Aug 272017
 

I have been listening carefully lately whenever I hear the word “Equity” used by teachers. I haven’t engaged with these definitions, just listened to how the teachers are using the word so I can understand what they are saying. I am learning that we are not using the word in the same way at all.

When I think if equity, I think along the direction CMC does:

Equity via California Math Council via

The other day, I heard another definition that I had not encountered. The (paraphrased) quote was, “It is important that we think of equity in our classrooms, so that a B in one section with one teacher means the same thing if that student transfers to a different class in the same school or different school. We have to think of equity in our classrooms.”

The word ‘equity’ was specifically mentioned twice. The teacher meant to use the word.

I have a trouble reconciling this meaning of equity with the meanings outlined in the graphic above, unless we push it into “achievement.” But the text for ‘achievement’ doesn’t easily allow for this definition. The text is “What are some of my beliefs, expectations, behaviors and practices, and tools that ensure mathematics proficiency for every student?” Maybe, but it is not obvious where consistency in grading practices across teachers is an equity issue. It appears to me it may be more of an equality issue, not equity.

Clearly, equity is a term that needs to be given some additional context so we are speaking to the same topic.

My huge takeaway? Listen more and listen for understanding, not responding. I learn more that way.

  4 Responses to “Equity: Another definition”

  1. That’s more like rater reliability to me. It’s certainly a good idea to have some common understanding of what grades mean with out colleagues, though I fear I don’t. What would these teachers call what you (we) call equity?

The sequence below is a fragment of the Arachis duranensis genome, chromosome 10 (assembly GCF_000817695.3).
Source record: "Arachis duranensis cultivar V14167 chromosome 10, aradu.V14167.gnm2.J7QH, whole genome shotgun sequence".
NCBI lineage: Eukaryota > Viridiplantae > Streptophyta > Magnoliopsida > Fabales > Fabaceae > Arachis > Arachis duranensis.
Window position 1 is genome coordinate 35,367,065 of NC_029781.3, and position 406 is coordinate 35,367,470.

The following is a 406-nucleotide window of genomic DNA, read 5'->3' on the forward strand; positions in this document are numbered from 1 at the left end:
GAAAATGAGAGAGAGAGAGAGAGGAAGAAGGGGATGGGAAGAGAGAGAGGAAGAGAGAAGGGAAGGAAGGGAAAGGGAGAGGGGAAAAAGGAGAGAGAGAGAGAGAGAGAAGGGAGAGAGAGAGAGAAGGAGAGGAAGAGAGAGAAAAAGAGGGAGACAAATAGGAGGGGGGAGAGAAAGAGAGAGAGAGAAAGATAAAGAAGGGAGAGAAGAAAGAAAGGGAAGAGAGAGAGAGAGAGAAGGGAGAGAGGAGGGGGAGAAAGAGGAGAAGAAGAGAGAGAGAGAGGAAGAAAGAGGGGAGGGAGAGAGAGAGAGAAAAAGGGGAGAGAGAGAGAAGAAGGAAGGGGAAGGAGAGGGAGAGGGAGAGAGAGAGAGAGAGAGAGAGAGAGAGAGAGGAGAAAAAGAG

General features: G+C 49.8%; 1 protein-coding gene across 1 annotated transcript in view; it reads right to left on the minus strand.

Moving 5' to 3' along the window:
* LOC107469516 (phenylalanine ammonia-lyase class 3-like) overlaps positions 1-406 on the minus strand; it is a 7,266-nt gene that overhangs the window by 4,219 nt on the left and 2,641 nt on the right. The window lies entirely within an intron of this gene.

2. I don’t know, John. In the course of the conversation, “equity” was said 4 times, and every time in this context. It really was like they were completely misusing the word.

    My initial concern is that when this word is misused so badly, it makes it harder to have a conversation about Equity in the real sense.

  3. It has also been my experience that people mean all sorts of different things when they use the word equity… to me it feels like a “lowest common denominator” term, in that we can all agree we want equity, even though we may not agree on what it means or how to get there. In case it’s helpful I wrote this about some different academic perspectives on equity, but I think there’s work to be done cataloguing different ways it’s used by practitioners.

  4. I agree grace. It is why I just listened instead of butting in, because there is something interesting in how everyone uses the term. It also means that when we talk about equity, we need to be very clear and define what we mean up front, to cut off any misunderstandings which may arise.

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